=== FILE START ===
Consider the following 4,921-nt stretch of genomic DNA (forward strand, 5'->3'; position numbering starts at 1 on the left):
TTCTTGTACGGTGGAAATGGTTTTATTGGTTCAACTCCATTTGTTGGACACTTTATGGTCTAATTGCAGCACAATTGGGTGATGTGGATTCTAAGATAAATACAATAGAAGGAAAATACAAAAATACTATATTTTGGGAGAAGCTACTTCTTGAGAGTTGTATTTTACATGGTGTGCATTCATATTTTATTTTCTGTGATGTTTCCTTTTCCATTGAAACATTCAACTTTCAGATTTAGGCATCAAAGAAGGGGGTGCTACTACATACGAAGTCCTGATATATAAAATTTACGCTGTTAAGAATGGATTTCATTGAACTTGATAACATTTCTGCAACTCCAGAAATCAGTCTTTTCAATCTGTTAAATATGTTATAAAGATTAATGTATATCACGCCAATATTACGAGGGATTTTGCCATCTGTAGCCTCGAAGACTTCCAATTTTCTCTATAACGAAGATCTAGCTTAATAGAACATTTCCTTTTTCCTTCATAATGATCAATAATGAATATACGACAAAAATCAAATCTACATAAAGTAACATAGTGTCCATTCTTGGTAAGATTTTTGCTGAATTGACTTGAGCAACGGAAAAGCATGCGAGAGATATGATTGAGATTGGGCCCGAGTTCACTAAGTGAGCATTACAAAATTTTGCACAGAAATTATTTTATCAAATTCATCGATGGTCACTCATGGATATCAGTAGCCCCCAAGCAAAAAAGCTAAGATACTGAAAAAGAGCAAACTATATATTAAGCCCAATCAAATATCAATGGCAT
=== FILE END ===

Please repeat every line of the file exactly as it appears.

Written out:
Consider the following 4,921-nt stretch of genomic DNA (forward strand, 5'->3'; position numbering starts at 1 on the left):
TTCTTGTACGGTGGAAATGGTTTTATTGGTTCAACTCCATTTGTTGGACACTTTATGGTCTAATTGCAGCACAATTGGGTGATGTGGATTCTAAGATAAATACAATAGAAGGAAAATACAAAAATACTATATTTTGGGAGAAGCTACTTCTTGAGAGTTGTATTTTACATGGTGTGCATTCATATTTTATTTTCTGTGATGTTTCCTTTTCCATTGAAACATTCAACTTTCAGATTTAGGCATCAAAGAAGGGGGTGCTACTACATACGAAGTCCTGATATATAAAATTTACGCTGTTAAGAATGGATTTCATTGAACTTGATAACATTTCTGCAACTCCAGAAATCAGTCTTTTCAATCTGTTAAATATGTTATAAAGATTAATGTATATCACGCCAATATTACGAGGGATTTTGCCATCTGTAGCCTCGAAGACTTCCAATTTTCTCTATAACGAAGATCTAGCTTAATAGAACATTTCCTTTTTCCTTCATAATGATCAATAATGAATATACGACAAAAATCAAATCTACATAAAGTAACATAGTGTCCATTCTTGGTAAGATTTTTGCTGAATTGACTTGAGCAACGGAAAAGCATGCGAGAGATATGATTGAGATTGGGCCCGAGTTCACTAAGTGAGCATTACAAAATTTTGCACAGAAATTATTTTATCAAATTCATCGATGGTCACTCATGGATATCAGTAGCCCCCAAGCAAAAAAGCTAAGATACTGAAAAAGAGCAAACTATATATTAAGCCCAATCAAATATCAATGGCAT